From beginning to end, there are elements that make up for the flaws dispersed throughout the film, whether it be the satirical writing or the overly entertaining performances. In fact, both directors of this film star side by side, Jim Cummings playing Jordan while PJ McCabe plays his best friend offering a helping hand during these distressing times. The pair have worked on various projects together before, starring in and directing other films like The Wolf of Snow Hollow (2020), and The Robbery (2015), and their history together makes for natural and real performances that blend well with the tone of this film. Jim Cummings more specifically, takes his character and turns it into this captivating character study, and his performance feels rather suiting. Cummings outdoes himself wonderfully, creating a character that is so captivating, it’s almost impossible to take your eyes off of him.

The Beta Test Trailer: An Anonymous Tryst Descends Into Paranoid Chaos

Much like Nicolas Winding Refn’s underrated and sorely misunderstood film The Neon Demon, The Beta Test explores the toxic and problematic social environment of the industry and Hollywood as a whole. There are subtle references to Hollywood exploitation scattered and interspersed throughout the script, and the thematic representation is natural and never feels like you’re being spoon-fed. And the character writing is uncomfortably accurate, with characters portraying manipulative, power-hungry abusers seeking perfection while not even considering the well-being of those around them. Something about the impressive character writing is refreshing and at no time does the film pull back to sugarcoat the intense themes. It instead yanks the thread of misogyny to present the raw realities and behemoths some need to conquer in their lives.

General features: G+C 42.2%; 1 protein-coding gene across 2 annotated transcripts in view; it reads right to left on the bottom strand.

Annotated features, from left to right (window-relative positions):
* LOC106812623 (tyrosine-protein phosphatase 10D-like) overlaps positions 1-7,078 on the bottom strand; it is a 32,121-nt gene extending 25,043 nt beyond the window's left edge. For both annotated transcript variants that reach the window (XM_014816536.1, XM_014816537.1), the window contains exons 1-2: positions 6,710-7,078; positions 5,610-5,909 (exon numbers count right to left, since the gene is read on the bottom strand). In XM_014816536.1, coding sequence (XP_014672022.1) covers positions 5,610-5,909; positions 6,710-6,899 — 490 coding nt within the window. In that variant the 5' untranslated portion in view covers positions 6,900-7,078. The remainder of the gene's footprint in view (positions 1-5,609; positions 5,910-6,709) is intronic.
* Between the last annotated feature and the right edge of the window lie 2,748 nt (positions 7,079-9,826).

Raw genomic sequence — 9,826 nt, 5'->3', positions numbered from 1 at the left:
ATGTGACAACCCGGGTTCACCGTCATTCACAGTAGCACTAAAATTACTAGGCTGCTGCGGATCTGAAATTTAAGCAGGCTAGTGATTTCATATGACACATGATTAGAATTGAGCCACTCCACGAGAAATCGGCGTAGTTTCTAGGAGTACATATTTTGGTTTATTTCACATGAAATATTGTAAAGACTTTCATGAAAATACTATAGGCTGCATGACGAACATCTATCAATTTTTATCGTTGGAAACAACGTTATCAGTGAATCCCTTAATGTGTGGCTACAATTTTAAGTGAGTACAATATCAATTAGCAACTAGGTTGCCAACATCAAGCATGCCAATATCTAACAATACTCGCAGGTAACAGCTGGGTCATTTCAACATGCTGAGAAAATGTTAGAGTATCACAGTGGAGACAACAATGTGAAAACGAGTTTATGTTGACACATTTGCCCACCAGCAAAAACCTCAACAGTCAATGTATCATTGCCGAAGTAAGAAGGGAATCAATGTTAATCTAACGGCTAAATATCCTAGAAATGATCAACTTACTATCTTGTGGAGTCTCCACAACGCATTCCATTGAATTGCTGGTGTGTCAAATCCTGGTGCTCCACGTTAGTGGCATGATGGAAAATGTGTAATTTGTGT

It’s evident Cummings is a determined filmmaker, with him writing, directing, producing, and even starring in this hidden gem of a film. His genuine work is not ignored and the astute elements that make up The Beta Test are intricately forged and hold depth. And although there are moments in the narrative that are somewhat underwhelming, the general themes and underlying symbolism are expressed subtly. And for the most part, The Beta Test confronts the many toxic traits of social media and Hollywood thoroughly. It’s delightfully obvious Cummings and McCabe have drawn their inspiration from various outlets, but their execution was not a copy and paste of those films, but more of a multifaceted project introducing refreshing new elements alongside tasteful artistic portrayals.